You can minimize the effects of this double taxation by electing to be an S Corporation. A corporation passes through all of its income and expense to the shareholder to be taxed on their return. While this does alleviate some of the problem of double taxation, S Corporations can have their own traps.

Any of the other forms of business – partnerships, LLCs or sole proprietorships - offer the most flexibility in avoiding double taxation, without the headaches of an S Corporation. Partnerships even allow you the ability to make special allocations of income and expense to specific partners, assuming it makes good economic sense.

If one of your primary concerns is health insurance and other employee benefits, operating in the corporate form may be a better idea for you. C Corporations can pay for and deduct the cost of disability insurance premiums, health insurance premiums and retirement benefits for owners. None of the other forms of business allow this.

In the case of S Corporations, sole proprietorships, LLCs and partnerships, these benefits are deductible only at the individual return level, except for disability insurance, which isn’t deductible. Unfortunately, by then you've paid self-employment taxes on all the income which can be a significant amount if your business is successful.

One word about disability insurance – if you want to receive the benefits tax free, the corporation cannot pay the premiums. You must pay the premiums yourself with after-tax dollars to keep benefits tax-free.

If you think you might prefer to get money out of the business, and most people do, you’ll need to structure your capital injection carefully. In funding a corporation, it is usually best to put as little in capital stock as possible and then loan the rest of the needed capital in the form of a stockholder loan. This gives you the advantage of being able to take excess cash in the form of a loan repayment and also take money out of the corporation in the form of deductible interest expense. You will, of course pay personal tax on the interest, but you avoid the double taxation issue. The ability to take loan repayments and interest payments out of the corporation will minimize the need to take dividends out of the corporation.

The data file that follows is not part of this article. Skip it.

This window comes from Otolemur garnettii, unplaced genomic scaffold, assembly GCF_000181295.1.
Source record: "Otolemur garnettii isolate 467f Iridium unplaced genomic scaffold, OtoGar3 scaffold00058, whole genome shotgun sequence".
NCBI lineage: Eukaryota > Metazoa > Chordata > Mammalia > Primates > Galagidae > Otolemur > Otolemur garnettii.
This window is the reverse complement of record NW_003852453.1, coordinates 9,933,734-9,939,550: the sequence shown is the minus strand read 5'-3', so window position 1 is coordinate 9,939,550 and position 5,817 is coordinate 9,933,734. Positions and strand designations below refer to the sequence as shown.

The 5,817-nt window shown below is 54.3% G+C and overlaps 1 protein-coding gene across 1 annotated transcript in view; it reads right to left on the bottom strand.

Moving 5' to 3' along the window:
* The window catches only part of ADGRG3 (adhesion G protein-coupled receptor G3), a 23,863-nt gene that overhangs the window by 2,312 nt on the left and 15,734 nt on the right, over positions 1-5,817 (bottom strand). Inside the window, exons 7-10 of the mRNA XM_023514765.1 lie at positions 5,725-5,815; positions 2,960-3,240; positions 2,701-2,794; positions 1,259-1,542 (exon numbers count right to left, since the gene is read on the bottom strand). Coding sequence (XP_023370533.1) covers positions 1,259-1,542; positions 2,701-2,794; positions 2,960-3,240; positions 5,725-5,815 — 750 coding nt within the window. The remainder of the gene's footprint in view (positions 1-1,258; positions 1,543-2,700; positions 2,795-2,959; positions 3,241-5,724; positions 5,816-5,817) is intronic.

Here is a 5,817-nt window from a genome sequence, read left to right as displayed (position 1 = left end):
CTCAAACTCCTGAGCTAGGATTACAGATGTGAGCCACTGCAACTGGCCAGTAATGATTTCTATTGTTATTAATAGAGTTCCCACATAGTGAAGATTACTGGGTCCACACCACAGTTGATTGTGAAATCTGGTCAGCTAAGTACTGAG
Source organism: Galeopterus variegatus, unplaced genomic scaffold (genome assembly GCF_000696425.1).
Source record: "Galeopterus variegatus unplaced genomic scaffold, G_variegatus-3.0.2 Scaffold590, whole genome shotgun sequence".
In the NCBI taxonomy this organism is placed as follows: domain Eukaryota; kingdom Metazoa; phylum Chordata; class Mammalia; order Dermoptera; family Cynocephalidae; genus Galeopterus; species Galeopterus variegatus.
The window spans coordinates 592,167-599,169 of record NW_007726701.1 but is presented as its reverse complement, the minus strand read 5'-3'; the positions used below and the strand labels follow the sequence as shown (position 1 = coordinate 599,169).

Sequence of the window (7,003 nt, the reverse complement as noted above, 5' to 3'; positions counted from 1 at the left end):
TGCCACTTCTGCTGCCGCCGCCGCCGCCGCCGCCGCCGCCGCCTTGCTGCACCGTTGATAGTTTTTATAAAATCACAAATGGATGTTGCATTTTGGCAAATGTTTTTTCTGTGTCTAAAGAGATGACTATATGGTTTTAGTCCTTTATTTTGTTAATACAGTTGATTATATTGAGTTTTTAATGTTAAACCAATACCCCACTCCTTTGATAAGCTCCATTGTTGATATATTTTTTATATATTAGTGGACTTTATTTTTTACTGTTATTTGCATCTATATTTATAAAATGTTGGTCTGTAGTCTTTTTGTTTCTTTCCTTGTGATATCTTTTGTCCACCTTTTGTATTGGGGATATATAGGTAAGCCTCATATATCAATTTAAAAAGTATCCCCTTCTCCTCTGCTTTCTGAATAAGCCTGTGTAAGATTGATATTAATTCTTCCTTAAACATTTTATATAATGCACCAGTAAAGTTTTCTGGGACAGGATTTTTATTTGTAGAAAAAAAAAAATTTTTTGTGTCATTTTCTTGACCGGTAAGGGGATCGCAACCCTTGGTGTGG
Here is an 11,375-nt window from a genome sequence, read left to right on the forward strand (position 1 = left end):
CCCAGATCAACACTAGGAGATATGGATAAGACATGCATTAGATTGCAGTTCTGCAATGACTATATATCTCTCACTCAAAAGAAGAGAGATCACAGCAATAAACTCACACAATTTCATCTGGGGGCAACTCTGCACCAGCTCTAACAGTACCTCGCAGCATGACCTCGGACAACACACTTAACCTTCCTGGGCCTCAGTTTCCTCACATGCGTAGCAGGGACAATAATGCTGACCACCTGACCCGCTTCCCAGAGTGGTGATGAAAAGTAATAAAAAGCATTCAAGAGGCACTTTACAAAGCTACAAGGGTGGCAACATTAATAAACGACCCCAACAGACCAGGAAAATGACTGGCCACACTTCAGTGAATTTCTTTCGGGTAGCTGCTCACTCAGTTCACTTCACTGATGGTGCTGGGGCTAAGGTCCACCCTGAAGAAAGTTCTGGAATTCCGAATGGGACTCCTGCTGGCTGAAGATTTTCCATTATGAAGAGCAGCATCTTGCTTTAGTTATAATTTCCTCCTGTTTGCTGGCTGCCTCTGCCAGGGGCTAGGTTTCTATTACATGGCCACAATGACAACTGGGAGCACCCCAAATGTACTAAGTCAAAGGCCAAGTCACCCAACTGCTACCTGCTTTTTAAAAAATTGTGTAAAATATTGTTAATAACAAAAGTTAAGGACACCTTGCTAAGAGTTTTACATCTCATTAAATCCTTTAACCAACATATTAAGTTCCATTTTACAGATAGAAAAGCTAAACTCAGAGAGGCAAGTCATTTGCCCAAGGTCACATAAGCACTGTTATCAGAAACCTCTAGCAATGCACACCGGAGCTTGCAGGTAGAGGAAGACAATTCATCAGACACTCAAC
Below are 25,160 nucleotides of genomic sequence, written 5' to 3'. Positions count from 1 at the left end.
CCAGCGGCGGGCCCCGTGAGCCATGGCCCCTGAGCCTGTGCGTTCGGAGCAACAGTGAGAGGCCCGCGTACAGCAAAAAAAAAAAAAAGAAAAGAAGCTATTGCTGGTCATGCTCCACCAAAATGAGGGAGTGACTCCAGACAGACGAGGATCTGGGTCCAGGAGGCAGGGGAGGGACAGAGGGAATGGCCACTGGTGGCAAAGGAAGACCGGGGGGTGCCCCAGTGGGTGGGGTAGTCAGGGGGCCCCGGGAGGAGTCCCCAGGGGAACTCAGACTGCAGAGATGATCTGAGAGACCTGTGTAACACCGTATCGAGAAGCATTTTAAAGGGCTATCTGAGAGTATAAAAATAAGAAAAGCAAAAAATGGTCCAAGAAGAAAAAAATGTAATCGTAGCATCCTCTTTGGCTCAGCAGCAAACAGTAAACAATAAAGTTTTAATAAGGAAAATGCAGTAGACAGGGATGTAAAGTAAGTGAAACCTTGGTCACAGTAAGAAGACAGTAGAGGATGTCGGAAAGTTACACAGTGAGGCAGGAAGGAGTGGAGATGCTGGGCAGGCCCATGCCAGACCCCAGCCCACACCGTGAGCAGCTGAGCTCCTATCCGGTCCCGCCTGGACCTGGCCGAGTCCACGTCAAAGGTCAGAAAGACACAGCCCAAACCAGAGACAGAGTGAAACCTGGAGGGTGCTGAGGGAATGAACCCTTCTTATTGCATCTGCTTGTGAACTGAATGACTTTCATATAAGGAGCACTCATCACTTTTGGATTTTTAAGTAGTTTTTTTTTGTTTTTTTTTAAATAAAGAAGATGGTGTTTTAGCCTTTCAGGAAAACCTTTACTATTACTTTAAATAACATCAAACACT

Also, in order to be able to deduct S Corporation losses, you must have enough Basis to take the loss. Basis is simply your cash investment, less dividends or distributions, less any loss already deducted plus any income reported on your return. In the case of an S Corporation, you can also claim the amount of any loan made directly to the corporation by you. Loan guarantees will not count as Basis in an S Corporation, but they will in any of the other forms of business (with some exceptions in the case of LLCs and limited partnerships). The only Basis you have in a C Corporation is your cash investment.

One other very important consideration should be the type of assets to be placed in the business. If you are going to put appreciating assets into a business entity, put them in anything but the C Corporation. In all other entities, you will pay tax on any capital gain once. In a C Corporation, you will pay tax at ordinary rates when the property is sold and tax at ordinary rates when you receive the dividend. In the other entities, since you pay tax on everything to begin with, the tax code doesn’t treat you as taking anything additional when you pull the money or assets out.

Be careful if you choose anything other than a C Corporation, because the income received from the other entities will be subject to taxation. That means you will need to take enough out of the businesses to pay the taxes. This isn’t always as easy as it sounds. C Corporations pay taxes out of their own checking accounts, not yours.

Well, that’s our quick tour of choosing a business entity. Would you believe that people spend days trying to learn this stuff? The real truth is it takes experience, as well as technical ability, to determine what form of business entity is best.

We have that experience and technical ability. Give us a call and let us help you decide your wisest course of action.

Have a super April!